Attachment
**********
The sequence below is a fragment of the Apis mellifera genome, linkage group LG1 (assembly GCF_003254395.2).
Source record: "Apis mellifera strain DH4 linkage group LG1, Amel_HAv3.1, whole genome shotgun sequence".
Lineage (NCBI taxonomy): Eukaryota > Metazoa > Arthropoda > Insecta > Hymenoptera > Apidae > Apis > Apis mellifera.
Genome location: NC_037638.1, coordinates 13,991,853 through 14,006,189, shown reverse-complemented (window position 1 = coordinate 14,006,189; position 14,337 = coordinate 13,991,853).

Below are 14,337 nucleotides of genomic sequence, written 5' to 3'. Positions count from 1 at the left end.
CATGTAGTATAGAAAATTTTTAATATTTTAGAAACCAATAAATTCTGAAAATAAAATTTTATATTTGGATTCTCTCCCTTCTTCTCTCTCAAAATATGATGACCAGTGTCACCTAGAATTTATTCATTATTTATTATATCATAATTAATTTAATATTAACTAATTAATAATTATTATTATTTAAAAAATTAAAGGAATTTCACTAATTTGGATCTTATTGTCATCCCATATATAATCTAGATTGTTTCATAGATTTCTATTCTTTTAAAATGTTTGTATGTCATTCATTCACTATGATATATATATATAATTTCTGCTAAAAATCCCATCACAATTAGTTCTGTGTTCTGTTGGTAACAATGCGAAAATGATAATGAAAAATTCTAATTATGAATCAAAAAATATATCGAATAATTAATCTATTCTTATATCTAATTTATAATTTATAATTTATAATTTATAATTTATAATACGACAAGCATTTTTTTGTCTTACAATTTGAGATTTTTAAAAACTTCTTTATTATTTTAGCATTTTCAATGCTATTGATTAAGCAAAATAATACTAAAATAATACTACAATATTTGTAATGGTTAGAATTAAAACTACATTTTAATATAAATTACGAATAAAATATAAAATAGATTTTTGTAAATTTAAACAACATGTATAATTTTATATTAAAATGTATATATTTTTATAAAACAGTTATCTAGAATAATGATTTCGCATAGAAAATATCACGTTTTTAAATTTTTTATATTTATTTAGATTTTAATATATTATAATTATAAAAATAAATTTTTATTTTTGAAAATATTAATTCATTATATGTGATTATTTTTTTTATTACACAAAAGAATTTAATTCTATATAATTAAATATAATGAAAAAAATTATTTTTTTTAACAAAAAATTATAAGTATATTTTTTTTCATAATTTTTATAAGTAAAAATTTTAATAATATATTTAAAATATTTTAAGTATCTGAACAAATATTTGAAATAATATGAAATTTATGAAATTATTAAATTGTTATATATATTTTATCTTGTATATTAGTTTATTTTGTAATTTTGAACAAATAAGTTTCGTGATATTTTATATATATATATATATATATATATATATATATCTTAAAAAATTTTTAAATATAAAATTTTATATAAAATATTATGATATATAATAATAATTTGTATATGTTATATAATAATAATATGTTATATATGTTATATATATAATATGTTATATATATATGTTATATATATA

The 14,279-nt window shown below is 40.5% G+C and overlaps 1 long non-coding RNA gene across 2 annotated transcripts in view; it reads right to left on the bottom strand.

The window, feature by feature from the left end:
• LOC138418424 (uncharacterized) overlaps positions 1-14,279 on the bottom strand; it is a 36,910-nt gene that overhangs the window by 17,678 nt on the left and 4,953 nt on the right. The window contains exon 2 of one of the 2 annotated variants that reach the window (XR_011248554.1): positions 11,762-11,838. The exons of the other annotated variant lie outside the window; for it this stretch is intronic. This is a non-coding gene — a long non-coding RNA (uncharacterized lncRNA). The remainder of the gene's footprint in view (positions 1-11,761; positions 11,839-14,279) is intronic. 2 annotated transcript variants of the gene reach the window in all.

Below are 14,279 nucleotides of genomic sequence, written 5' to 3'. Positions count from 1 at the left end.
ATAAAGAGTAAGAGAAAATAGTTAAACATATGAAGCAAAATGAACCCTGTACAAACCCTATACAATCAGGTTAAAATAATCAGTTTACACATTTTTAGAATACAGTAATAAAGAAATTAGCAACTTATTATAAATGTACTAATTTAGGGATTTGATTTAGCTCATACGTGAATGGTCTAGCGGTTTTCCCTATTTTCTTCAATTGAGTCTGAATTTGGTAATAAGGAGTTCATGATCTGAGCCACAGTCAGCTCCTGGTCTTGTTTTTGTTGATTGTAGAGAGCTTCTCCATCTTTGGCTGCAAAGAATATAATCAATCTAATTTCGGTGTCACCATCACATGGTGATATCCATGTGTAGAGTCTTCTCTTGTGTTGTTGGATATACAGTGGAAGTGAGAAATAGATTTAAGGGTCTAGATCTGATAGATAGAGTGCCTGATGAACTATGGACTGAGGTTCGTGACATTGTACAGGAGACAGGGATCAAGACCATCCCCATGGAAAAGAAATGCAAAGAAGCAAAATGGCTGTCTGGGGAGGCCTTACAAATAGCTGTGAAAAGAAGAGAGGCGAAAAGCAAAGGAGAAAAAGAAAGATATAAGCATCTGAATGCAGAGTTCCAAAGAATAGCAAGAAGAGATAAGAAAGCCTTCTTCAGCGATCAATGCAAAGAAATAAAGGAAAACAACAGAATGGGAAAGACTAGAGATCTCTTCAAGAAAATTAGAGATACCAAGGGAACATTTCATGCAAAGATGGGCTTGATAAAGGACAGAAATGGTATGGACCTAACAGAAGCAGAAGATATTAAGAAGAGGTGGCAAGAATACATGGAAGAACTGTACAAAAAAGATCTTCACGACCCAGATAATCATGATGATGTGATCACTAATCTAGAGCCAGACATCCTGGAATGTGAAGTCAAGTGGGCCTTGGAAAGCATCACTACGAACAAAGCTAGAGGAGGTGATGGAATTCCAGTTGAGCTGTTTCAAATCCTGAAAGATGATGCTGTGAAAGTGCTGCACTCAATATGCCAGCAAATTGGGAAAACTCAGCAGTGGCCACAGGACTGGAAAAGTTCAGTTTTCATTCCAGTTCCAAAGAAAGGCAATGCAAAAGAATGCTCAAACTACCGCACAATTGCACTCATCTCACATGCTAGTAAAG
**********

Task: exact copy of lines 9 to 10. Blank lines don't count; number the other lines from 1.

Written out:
• LOC138418424 (uncharacterized) overlaps positions 1-14,279 on the bottom strand; it is a 36,910-nt gene that overhangs the window by 17,678 nt on the left and 4,953 nt on the right. The window contains exon 2 of one of the 2 annotated variants that reach the window (XR_011248554.1): positions 11,762-11,838. The exons of the other annotated variant lie outside the window; for it this stretch is intronic. This is a non-coding gene — a long non-coding RNA (uncharacterized lncRNA). The remainder of the gene's footprint in view (positions 1-11,761; positions 11,839-14,279) is intronic. 2 annotated transcript variants of the gene reach the window in all.

Below are 14,279 nucleotides of genomic sequence, written 5' to 3'. Positions count from 1 at the left end.